The governor of Florida put his name to a bill earlier this week that will see US tax payers’ money being taken away from diversity, equity and inclusion (DEI) programmes in the state’s colleges.

The broad-scale action executed by Gov. Ron DeSantis will also see restrictions on race and gender discussions in the classroom within public higher education institutions in Florida.

DEI initiatives are designed to nurture racial, social and religious diversity among students and university staff. However, some conservatives in the US have been criticising such programmes, claiming they stoke left-wing politics and actually cause racial division.

Speaking at the bill signing at New College of Florida, Mr DeSantis said:

“DEI is better viewed as standing for discrimination, exclusion and indoctrination. And that has no place in our public institutions.”

The law chimes with Republican legislative changes that call for gender and race lessons to be part of reviews held by university trustees in order to stop programmes that “distort significant historical events” or teach “identity politics”, the governor said.

The measures have come under widespread criticism from free speech champions, higher education experts and First Amendment advocates who see DeSantis’s endeavours as an attack on academic freedoms.

The signing of the bill on Monday was met with chants from student protesters within a major backlash at both state and national level. The general message is one that warns against the risks and potential damage of forcing faculty members to avoid addressing sensitive and highly important topics.

Irene Mulvey, president of the American Association of University Professors, said in a recent interview with The Washington Post:

“It’s basically state-mandated censorship, which has no place in a democracy.”

In Texas, many students waited nearly 20 hours to testify against a bill that would see a ban brought in against DEI offices. The offices are a crucial source of support and guidance for underrepresented minorities and first-generation students.

John Cohn, a First Amendment lawyer said:

“It is fine for lawmakers to set standards for public colleges, such as a civic requirement for students. But banning ideas is a different matter. The case law is clear that the government can’t select certain ideas that it dislikes and ban them from college classrooms.”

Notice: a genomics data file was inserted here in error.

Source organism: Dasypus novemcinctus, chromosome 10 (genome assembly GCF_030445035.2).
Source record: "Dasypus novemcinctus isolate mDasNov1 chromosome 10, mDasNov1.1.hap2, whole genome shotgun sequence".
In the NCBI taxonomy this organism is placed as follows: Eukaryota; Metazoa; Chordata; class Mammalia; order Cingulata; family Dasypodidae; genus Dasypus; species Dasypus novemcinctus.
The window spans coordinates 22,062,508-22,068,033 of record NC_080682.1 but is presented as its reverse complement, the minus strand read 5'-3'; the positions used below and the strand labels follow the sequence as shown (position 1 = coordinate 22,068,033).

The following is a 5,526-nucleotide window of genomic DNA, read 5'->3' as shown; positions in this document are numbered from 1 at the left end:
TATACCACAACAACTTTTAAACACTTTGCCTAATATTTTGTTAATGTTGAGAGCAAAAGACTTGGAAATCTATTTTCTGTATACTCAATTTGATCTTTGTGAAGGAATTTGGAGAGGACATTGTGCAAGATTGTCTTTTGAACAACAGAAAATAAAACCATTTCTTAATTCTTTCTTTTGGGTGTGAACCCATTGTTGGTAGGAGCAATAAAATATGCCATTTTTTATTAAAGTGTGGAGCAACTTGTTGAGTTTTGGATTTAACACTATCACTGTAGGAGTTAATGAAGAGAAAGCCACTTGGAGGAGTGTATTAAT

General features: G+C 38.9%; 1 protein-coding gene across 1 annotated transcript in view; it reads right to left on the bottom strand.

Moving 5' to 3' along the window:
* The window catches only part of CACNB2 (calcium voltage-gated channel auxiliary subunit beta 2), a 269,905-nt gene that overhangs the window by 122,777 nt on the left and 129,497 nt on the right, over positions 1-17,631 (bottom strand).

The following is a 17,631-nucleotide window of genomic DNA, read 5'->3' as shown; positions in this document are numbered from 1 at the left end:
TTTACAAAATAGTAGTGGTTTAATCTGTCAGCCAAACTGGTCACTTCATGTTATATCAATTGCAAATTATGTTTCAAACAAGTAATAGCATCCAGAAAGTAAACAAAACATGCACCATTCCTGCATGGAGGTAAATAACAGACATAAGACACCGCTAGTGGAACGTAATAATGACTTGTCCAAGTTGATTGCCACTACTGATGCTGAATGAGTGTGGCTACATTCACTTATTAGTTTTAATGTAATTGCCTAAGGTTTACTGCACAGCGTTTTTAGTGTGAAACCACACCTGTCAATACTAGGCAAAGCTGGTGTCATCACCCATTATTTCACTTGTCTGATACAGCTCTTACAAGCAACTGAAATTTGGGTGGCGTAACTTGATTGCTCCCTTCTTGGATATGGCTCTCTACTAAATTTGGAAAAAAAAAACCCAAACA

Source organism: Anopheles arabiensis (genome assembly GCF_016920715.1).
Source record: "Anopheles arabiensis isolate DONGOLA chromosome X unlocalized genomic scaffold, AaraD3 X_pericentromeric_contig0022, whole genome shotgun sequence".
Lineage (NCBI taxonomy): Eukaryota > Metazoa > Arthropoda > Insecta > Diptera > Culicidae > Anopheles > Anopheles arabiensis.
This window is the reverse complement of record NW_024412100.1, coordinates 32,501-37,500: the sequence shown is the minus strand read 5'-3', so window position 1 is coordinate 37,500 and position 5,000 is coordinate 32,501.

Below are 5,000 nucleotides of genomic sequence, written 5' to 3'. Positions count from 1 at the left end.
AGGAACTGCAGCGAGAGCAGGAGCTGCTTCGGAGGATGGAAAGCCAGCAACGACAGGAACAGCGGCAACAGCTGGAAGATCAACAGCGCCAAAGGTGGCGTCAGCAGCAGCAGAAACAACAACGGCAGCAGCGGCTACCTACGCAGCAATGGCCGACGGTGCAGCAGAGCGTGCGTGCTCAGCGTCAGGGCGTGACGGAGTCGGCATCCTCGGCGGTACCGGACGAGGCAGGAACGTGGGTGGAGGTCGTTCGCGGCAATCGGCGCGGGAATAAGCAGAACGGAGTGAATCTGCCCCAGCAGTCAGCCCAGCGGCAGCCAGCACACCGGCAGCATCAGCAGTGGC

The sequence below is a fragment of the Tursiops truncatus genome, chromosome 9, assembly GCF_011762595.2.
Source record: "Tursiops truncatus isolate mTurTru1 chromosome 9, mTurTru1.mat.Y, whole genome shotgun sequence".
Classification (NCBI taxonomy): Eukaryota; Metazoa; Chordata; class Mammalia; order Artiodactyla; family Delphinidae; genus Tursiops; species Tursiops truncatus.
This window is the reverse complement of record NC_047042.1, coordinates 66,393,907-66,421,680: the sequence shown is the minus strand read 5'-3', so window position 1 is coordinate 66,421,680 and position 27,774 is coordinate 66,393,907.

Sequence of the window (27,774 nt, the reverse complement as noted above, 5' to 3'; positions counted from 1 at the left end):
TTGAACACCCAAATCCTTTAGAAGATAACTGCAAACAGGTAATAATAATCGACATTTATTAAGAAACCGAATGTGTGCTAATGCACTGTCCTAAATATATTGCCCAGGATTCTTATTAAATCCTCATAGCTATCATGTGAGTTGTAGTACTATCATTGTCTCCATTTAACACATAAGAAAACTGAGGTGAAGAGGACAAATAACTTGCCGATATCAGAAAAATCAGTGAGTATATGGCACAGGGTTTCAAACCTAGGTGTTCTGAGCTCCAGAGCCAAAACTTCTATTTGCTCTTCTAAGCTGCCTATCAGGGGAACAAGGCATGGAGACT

Risk is now everyone’s business

Only by strengthening our commitment to Diversity, Equality and Inclusion (DEI) can we enrich our teams, expand our knowledge and galvanise the collaboration upon which business success depends.

These issues take centre stage at #RISK Sustainability Innovation zone in association with Pinwheel, in the ESG Theatre at #RISK London. Attendees can learn about all aspects of risks to the workforce, including the DEI imperative, mental and physical wellbeing, Working from Home (WFH), cultural change, and much more.

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Risk is now everyone’s business

Risk is now everyone’s business

Taking place October 18 and 19, #RISK London brings high-profile subject-matter experts together for a series of keynotes, engaging panel debates and presentations dedicated to breaking down the challenges and opportunities businesses face in times of unprecedented change.

Learn more about #RISK London



“#RISK is such an important event as it looks at the broad perspective or risk. Risks are now more interconnected and the risk environment is bigger than ever before.”

Michael Rasmussen, GRC Analyst &Pundit, GRC 20/20 Research

Register your place at #RISK London today